Sustainable supply chains are of great importance for the biobased economy, in terms of environmental conditions and respect for biodiversity, and also on issues of improving working conditions and farmers’ incomes. In recent years, many labels have been created for safeguarding sustainability – but can companies and consumers rely on them? The Dutch Environmental Assessment Agency (PBL) researched the issue, and answers: not always. The answer is highly dependent on local conditions, such as good and stable governance and good infrastructure.
In its report ‘Sustainability of international supply chains: progress, effects and perspectives’, PBL examines these chains, like for coffee, fish, wood and chocolate. Labels certify that the farmer has received a fair price and that the environment and biodiversity have been adequately protected. In the Netherlands, certified wood now has a market share of 66%, sustainable coffee and marine stewardship fish have shares of 40%. These rates are among the highest in the European Union .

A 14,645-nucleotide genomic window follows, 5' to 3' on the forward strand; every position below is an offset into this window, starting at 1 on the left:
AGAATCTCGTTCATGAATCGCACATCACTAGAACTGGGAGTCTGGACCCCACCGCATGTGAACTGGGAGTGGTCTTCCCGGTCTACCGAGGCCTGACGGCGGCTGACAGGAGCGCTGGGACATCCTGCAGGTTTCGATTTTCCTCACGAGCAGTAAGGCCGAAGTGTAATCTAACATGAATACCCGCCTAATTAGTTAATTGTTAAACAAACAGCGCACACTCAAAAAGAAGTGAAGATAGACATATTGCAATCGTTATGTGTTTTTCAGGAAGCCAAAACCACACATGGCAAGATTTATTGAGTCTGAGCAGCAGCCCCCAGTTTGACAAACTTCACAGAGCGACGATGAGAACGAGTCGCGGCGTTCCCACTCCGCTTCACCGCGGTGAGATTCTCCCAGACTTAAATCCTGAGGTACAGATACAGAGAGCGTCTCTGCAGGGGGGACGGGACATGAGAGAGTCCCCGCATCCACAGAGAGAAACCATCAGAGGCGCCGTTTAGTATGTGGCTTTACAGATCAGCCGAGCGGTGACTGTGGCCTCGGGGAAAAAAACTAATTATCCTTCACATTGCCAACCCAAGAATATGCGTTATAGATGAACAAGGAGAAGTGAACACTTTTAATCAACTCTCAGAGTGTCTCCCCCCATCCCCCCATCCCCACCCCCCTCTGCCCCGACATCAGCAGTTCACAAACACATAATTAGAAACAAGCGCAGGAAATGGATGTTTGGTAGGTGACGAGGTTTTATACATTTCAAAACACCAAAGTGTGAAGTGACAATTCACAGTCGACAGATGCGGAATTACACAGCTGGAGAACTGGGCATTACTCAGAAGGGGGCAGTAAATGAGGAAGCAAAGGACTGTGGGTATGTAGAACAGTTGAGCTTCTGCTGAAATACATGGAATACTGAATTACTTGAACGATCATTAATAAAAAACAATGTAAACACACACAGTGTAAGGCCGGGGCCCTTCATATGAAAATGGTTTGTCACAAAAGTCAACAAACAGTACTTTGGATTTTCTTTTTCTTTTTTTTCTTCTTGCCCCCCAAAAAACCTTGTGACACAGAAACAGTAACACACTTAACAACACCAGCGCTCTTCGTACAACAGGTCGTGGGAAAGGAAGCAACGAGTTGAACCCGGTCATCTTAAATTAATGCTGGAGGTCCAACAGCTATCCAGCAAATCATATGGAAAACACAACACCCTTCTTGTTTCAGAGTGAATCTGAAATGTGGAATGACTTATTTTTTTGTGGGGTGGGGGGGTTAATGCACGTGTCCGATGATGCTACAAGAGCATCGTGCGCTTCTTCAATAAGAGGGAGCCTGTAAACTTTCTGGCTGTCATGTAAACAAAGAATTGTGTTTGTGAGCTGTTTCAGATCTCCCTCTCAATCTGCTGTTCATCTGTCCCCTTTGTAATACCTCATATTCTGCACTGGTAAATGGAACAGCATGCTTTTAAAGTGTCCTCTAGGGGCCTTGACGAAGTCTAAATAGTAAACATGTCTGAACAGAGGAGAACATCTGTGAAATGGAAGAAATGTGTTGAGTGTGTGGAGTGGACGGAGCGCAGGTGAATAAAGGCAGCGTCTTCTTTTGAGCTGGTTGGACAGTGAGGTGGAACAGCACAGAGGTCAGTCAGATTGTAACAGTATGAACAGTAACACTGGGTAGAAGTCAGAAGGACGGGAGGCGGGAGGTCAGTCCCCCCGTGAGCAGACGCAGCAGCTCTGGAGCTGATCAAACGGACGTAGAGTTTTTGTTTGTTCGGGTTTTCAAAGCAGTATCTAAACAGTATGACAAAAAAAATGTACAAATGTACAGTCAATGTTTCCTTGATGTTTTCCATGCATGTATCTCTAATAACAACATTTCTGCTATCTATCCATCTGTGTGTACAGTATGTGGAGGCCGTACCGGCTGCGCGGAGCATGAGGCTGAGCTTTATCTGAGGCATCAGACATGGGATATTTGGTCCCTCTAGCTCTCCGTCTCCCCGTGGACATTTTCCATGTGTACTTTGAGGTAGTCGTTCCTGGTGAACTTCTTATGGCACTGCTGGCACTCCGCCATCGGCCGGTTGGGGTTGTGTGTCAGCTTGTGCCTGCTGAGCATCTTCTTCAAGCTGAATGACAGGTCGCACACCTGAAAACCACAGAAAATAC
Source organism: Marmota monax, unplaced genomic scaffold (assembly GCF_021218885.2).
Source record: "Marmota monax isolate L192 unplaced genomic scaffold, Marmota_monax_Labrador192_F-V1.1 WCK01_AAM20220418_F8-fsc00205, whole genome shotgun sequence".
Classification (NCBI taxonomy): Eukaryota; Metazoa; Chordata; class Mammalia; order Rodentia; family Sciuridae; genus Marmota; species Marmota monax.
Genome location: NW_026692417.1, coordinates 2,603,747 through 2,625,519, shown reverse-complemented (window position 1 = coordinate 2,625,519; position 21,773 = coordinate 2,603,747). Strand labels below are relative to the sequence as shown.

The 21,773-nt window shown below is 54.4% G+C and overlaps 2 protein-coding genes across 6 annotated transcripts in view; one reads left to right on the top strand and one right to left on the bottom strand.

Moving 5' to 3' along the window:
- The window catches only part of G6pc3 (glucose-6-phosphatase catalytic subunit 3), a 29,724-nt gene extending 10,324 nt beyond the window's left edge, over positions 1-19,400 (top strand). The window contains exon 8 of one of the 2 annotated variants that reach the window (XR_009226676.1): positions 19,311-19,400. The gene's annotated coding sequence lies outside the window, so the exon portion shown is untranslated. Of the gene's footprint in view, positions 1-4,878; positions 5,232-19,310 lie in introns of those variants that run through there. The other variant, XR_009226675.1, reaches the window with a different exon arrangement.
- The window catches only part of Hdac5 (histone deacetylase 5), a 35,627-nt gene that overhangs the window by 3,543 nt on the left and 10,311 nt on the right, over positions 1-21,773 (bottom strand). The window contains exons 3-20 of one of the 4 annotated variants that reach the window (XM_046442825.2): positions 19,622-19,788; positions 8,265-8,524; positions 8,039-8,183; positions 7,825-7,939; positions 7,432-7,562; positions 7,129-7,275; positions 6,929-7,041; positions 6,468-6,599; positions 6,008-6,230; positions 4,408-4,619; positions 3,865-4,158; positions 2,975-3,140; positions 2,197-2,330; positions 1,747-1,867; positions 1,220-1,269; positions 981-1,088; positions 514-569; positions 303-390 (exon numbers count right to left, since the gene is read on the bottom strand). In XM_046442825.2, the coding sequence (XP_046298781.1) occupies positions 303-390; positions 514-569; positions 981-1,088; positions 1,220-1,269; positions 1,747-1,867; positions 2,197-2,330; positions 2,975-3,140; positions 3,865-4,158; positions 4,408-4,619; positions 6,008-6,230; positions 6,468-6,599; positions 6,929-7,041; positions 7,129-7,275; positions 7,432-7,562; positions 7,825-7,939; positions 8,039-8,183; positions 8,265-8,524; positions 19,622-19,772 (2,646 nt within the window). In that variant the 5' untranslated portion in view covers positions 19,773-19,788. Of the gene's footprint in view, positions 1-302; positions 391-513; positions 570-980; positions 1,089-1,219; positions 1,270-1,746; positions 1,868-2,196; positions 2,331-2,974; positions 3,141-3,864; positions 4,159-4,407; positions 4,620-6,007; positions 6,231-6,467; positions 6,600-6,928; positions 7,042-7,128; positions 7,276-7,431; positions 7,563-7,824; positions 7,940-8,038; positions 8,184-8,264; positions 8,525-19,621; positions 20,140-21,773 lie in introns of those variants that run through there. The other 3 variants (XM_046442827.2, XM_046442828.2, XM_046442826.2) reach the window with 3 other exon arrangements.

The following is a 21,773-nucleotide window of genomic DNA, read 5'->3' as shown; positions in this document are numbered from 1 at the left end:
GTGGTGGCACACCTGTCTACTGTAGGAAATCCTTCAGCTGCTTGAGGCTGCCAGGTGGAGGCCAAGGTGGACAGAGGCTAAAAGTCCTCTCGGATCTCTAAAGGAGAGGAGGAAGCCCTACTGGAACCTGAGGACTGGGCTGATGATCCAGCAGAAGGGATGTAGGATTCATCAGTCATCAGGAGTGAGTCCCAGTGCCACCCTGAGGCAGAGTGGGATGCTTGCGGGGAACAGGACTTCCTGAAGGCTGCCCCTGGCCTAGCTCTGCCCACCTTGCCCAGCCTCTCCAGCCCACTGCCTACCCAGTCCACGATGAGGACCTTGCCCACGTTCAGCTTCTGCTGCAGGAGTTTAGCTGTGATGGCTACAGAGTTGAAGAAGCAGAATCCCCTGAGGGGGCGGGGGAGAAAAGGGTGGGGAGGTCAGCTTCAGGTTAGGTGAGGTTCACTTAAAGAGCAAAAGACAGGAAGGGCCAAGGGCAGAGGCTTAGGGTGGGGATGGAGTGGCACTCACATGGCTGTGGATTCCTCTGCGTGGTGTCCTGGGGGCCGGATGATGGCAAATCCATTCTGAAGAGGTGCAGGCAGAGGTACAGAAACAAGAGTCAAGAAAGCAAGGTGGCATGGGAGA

Limitations of voluntary certification
There are many examples of positive effects of certification, writes PBL. But there may also be negative effects, such as exclusion of unorganised or poor farmers who cannot meet sustainability requirements. Much depends on local conditions. If local governance is fair and stable, infrastructure is good, and there is a properly functioning legal system, a sustainability label will usually function adequately. Knowledge of sustainability and good education are of importance as well. The core message of PBL is that organisations which issue certificates on a voluntary basis have no control over these conditions. These organisations have done very important work, but now run into financial, administrative and other limitations.
Governments need to intervene
For industrialised countries to contribute to sustainable development elsewhere, governments cannot just leave the safeguarding of sustainability to the market. They need to encourage companies to switch to sustainable alternatives. This can be done by requiring mandatory and transparent reports on resource use, by a better European policy for sustainable procurement, or by setting minimum sustainability requirements for products. In various chains it may be useful to map the pros and cons of a legal obligation to respect minimum requirements that are usually applied now on a voluntary basis.